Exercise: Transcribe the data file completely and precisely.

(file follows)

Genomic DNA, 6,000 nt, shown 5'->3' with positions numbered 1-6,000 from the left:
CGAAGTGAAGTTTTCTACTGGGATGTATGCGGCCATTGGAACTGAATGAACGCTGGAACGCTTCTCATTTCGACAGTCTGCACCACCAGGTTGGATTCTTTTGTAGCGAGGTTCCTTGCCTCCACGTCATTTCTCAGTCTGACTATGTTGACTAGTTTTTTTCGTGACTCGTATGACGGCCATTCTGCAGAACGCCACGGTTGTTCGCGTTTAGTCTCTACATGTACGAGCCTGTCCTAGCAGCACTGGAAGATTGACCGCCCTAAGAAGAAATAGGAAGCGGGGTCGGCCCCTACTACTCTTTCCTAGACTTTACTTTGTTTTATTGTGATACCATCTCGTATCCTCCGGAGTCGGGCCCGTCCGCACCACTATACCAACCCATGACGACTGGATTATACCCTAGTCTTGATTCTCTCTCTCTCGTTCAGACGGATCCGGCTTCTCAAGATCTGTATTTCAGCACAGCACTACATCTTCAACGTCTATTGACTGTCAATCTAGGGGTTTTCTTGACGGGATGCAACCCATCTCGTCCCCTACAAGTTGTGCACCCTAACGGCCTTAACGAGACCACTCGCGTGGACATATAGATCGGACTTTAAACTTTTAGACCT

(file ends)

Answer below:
Genomic DNA, 6,000 nt, shown 5'->3' with positions numbered 1-6,000 from the left:
CGAAGTGAAGTTTTCTACTGGGATGTATGCGGCCATTGGAACTGAATGAACGCTGGAACGCTTCTCATTTCGACAGTCTGCACCACCAGGTTGGATTCTTTTGTAGCGAGGTTCCTTGCCTCCACGTCATTTCTCAGTCTGACTATGTTGACTAGTTTTTTTCGTGACTCGTATGACGGCCATTCTGCAGAACGCCACGGTTGTTCGCGTTTAGTCTCTACATGTACGAGCCTGTCCTAGCAGCACTGGAAGATTGACCGCCCTAAGAAGAAATAGGAAGCGGGGTCGGCCCCTACTACTCTTTCCTAGACTTTACTTTGTTTTATTGTGATACCATCTCGTATCCTCCGGAGTCGGGCCCGTCCGCACCACTATACCAACCCATGACGACTGGATTATACCCTAGTCTTGATTCTCTCTCTCTCGTTCAGACGGATCCGGCTTCTCAAGATCTGTATTTCAGCACAGCACTACATCTTCAACGTCTATTGACTGTCAATCTAGGGGTTTTCTTGACGGGATGCAACCCATCTCGTCCCCTACAAGTTGTGCACCCTAACGGCCTTAACGAGACCACTCGCGTGGACATATAGATCGGACTTTAAACTTTTAGACCT